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The Silly Sex?

In his recent monumental work, Human Accomplishment, Charles Murray came up with 4,002 subjects who, as a Times Literary Supplement reviewer put it, “dragged their fellow men out of wattle-and-daub hovels and pushed them into space rockets.” Of special interest is that women comprise only two percent of these achievers: Six physicists, four mathematicians, five astronomers and thirty-seven entrants for Western Literature. There were no women philosophers of distinction and no front-rank composers. In fairness, the legal emancipation of women only began in earnest in the 19th century—a situation that parallels the predicament of the Jews.

“Until the end of 18C throughout Europe, and well into 19C in most parts of Europe,” writes Murray, Jews “lived under a regime of legally restricted rights and socially sanctioned discrimination as severe as that borne by any population not held in chattel slavery.”

But where have women been since 1950? Over the last five decades women, who make up roughly 50 percent of the world's population, have claimed only 2 percent of the Nobel Prizes in the sciences. In literature, women have claimed only 8 percent. No woman has won a Nobel in economics. During that period Jews, who comprise less than 0.5 percent the world's population, have claimed 32 percent of the Nobel Prizes for medicine, 32 percent for physics, 39 percent for economics and 29 percent of all science awards.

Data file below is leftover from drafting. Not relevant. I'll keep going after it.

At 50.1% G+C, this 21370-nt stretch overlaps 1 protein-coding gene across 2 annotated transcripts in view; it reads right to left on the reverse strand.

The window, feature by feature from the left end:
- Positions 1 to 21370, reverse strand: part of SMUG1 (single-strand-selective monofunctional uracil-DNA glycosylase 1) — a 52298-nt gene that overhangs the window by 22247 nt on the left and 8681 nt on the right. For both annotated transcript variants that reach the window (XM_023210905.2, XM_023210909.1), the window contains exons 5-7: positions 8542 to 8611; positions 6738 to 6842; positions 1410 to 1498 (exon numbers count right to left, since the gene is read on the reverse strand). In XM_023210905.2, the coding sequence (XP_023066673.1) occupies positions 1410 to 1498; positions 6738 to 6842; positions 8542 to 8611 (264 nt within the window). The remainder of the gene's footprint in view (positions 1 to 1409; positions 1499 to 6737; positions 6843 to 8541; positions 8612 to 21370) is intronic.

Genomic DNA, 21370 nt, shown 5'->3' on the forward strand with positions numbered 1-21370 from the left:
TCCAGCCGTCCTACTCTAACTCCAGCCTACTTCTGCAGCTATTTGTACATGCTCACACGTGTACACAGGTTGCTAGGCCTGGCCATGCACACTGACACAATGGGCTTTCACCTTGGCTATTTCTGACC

One possible explanation for this discrepancy: the alleged greater variability in  men's intelligence. The “Bell Curve” of their IQ distribution seems to be less bunched around the median IQ than that of women. They are, consequently, more likely to enjoy very high but suffer very low IQs. The subjects in which so few women have demonstrated excellence require particularly high IQs. And women, so the theory goes, simply have fewer high IQs. However, Professor Richard Lynn, co-author of IQ And The Wealth Of Nations, argues that men enjoy an advantage in average IQ—their median may be as much as five points above that of women. This means that there are even more high IQ men than women. At an IQ of 145 there are about ten men to one woman.

The other popular but less credible explanation involves the equal-but-different approach to aptitude. Men are better at math, spatial and mechanical reasoning; women at verbal skills. Women’s mathematical reasoning might not be as good as men’s on average but women, according to this theory, make up for it with superior verbal fluency and artistic flair. Lynn, working from his developmental theory of sex differences in intelligence, demonstrates that while men do enjoy the aforementioned advantage, adults are, on average, equal in verbal ability, with one minor exception: women are better at spelling and foreign languages.